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PEP Talk

6 Tips for Preventing DKA

By: Kellie Rodriguez, M.S.N., C.D.E., C.P.T.

Diabetes Ketoacidosis, or DKA, can be a life threatening situation in type 1 diabetes and is typically a combination of:

Beyond the potential for DKA at the time of diagnosis, our number one focus must be DKA prevention and therefore being forewarned means being forearmed. Below are some key tips to help you reduce your risk for life threatening DKA.

1. Stay on top of illness

Did you know that illness is a key reason for the occurrence of DKA? Illness can place the body under enormous stress, causing release of hormones (counter-regulatory hormones) that raise blood glucose levels. Therefore during times of illness, it is essential to stay on top of your blood glucose levels, insulin administration and keep well hydrated.

Checking for ketones (via urine or blood), especially when blood glucose levels are above 300mg/dl, is an essential management need. Also, if you can’t tolerate fluids due to vomiting, seek immediate urgent medical assistance. General rule: If you vomit twice, get immediate medical attention!   

2. Be prepared

Do you have ketone strips? If so, have your ketone strips expired? Many people are often unprepared to monitor ketones. Just like having your ‘hurricane preparedness kit,’ un-expired ketone strips need to be a part of your ‘diabetes preparedness kit’ if you have type 1 diabetes.    

3. Report changes in ketones early

Don’t wait for the ketone strip to change to purple, like the color of Barney (I love you, you love me!) before you seek medical help. Detect changes in ketones early (blood glucose levels  above 300mg/dl) and notify your health care team when you identify small ketones. Appropriate insulin and hydration management can stop DKA development.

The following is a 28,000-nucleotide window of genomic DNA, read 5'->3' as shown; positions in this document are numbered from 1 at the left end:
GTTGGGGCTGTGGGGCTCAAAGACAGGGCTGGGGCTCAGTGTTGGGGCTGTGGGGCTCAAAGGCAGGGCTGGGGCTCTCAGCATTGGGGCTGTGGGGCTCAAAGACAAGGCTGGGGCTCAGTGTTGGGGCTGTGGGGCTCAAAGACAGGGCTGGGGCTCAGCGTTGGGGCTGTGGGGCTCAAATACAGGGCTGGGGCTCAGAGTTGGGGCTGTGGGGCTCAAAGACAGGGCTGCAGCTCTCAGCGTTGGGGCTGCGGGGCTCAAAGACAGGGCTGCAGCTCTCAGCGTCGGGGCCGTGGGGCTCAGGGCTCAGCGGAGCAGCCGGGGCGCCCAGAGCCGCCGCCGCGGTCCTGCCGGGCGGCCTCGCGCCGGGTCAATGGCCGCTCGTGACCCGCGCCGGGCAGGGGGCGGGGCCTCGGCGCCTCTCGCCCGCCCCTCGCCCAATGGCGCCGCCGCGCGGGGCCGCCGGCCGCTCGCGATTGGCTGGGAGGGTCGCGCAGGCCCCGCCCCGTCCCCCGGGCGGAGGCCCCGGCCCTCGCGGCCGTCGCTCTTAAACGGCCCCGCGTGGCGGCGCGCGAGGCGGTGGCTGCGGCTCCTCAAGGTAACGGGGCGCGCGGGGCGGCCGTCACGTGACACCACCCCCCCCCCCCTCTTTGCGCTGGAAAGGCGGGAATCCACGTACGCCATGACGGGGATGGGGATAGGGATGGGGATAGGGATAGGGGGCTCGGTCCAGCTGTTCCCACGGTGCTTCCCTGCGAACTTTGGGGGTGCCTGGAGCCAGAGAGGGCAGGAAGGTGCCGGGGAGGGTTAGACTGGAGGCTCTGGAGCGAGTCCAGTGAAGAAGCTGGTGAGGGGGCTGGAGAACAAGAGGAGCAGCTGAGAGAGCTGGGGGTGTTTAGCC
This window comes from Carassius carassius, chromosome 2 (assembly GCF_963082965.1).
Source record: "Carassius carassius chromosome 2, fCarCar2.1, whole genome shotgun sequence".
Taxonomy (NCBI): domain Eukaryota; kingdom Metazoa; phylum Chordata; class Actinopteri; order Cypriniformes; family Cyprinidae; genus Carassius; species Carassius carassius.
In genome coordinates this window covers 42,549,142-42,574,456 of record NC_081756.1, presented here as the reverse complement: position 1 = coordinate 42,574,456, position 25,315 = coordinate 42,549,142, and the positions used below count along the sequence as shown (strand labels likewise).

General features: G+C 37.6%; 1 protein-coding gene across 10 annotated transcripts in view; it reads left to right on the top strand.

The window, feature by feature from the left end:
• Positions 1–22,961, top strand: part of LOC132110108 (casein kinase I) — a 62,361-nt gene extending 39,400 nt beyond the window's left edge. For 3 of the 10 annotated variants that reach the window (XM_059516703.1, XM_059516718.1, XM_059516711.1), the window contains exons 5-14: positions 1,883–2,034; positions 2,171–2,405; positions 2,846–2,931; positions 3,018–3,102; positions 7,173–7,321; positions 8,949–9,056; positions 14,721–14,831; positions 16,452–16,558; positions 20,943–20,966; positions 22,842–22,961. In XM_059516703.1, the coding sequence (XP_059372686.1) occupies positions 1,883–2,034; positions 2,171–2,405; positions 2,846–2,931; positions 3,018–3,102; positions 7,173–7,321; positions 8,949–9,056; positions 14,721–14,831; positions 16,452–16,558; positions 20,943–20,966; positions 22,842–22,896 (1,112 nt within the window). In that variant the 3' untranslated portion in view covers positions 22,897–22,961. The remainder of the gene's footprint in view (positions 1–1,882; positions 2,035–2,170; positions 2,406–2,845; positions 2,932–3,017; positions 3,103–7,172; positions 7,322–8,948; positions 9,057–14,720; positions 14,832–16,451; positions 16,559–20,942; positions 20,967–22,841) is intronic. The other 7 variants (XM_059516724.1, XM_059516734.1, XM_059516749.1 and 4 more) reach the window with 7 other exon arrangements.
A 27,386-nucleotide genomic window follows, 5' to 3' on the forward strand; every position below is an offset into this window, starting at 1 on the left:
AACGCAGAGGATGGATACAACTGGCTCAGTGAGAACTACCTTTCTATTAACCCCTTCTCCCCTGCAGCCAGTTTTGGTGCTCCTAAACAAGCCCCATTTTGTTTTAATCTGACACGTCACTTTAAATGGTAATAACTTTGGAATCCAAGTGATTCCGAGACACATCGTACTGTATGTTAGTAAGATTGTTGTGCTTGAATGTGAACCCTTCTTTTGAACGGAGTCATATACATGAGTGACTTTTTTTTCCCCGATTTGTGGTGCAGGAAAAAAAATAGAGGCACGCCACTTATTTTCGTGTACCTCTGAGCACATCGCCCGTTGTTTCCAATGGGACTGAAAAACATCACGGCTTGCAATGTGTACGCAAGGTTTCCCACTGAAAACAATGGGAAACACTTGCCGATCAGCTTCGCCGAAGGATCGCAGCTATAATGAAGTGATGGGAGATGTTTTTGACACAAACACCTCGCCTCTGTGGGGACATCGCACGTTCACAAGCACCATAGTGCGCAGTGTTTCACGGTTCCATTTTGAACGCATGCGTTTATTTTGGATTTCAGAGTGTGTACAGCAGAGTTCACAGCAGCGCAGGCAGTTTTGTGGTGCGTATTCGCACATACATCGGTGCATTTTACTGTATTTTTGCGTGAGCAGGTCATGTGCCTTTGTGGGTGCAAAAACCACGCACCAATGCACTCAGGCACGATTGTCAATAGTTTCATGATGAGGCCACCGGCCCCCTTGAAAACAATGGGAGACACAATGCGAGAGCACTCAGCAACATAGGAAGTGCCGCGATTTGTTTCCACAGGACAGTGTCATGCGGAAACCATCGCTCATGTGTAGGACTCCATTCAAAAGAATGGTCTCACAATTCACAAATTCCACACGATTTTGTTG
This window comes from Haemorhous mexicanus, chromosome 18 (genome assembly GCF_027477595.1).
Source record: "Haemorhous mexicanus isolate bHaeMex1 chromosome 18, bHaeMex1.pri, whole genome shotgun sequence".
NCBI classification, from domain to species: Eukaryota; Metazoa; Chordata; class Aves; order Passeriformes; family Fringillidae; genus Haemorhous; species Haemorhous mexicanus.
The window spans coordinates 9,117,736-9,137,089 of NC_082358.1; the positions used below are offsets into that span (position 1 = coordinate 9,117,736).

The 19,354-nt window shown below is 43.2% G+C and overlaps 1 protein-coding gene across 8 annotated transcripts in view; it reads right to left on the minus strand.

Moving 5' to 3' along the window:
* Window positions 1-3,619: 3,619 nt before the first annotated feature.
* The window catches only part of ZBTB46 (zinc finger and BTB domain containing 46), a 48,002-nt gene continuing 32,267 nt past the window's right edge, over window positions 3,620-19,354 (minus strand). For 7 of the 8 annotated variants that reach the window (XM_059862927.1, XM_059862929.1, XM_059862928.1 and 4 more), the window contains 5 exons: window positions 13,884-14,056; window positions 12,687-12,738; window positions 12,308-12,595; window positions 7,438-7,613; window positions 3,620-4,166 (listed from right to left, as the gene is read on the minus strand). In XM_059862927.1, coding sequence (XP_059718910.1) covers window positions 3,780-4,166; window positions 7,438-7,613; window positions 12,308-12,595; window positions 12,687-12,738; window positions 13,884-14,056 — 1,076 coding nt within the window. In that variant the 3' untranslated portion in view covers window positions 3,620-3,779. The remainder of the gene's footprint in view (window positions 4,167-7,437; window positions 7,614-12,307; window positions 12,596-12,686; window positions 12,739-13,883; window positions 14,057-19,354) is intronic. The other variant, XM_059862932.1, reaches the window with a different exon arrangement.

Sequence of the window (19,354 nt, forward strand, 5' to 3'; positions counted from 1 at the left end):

4. Take your insulin!

Ketone development is a sign that the body is using fat for energy. The body will typically use fat for energy when it is unable to get its preferred source of glucose, due to a lack of insulin. Remember, insulin is needed to get glucose into the cells of the body.

Please let your health care team know if you are having problems getting your supply of insulin or have concerns or difficulties injecting your insulin. This is not a time to be fearful of your health care team, rather the time to embrace their support.

5. Don’t exercise if ketones are present
It is well known that cardio exercise tends to lower blood glucose levels for many people with diabetes. It is important however to check for ketones before exercising if you are experiencing elevated blood glucose levels.

Exercising in the presence of ketones, could actually lead to increased ketone development, due to the lack of circulating insulin in the body (high blood glucose levels). You should always wait until the ketones have gone before exercising and this could take up to 24 hours with correct management.

6. Be aware of the signs and symptoms of DKA

If you experience any of the following symptoms go to your closest Emergency Care Center and tell them the fast track letters of ‘DKA’:

•    “Fruity” smelling breath
•    Nausea
•    Vomiting
•    Stomach cramps
•    Confusion
•    Unconsciousness

Kellie says: "Don't exercise if ketones are present."


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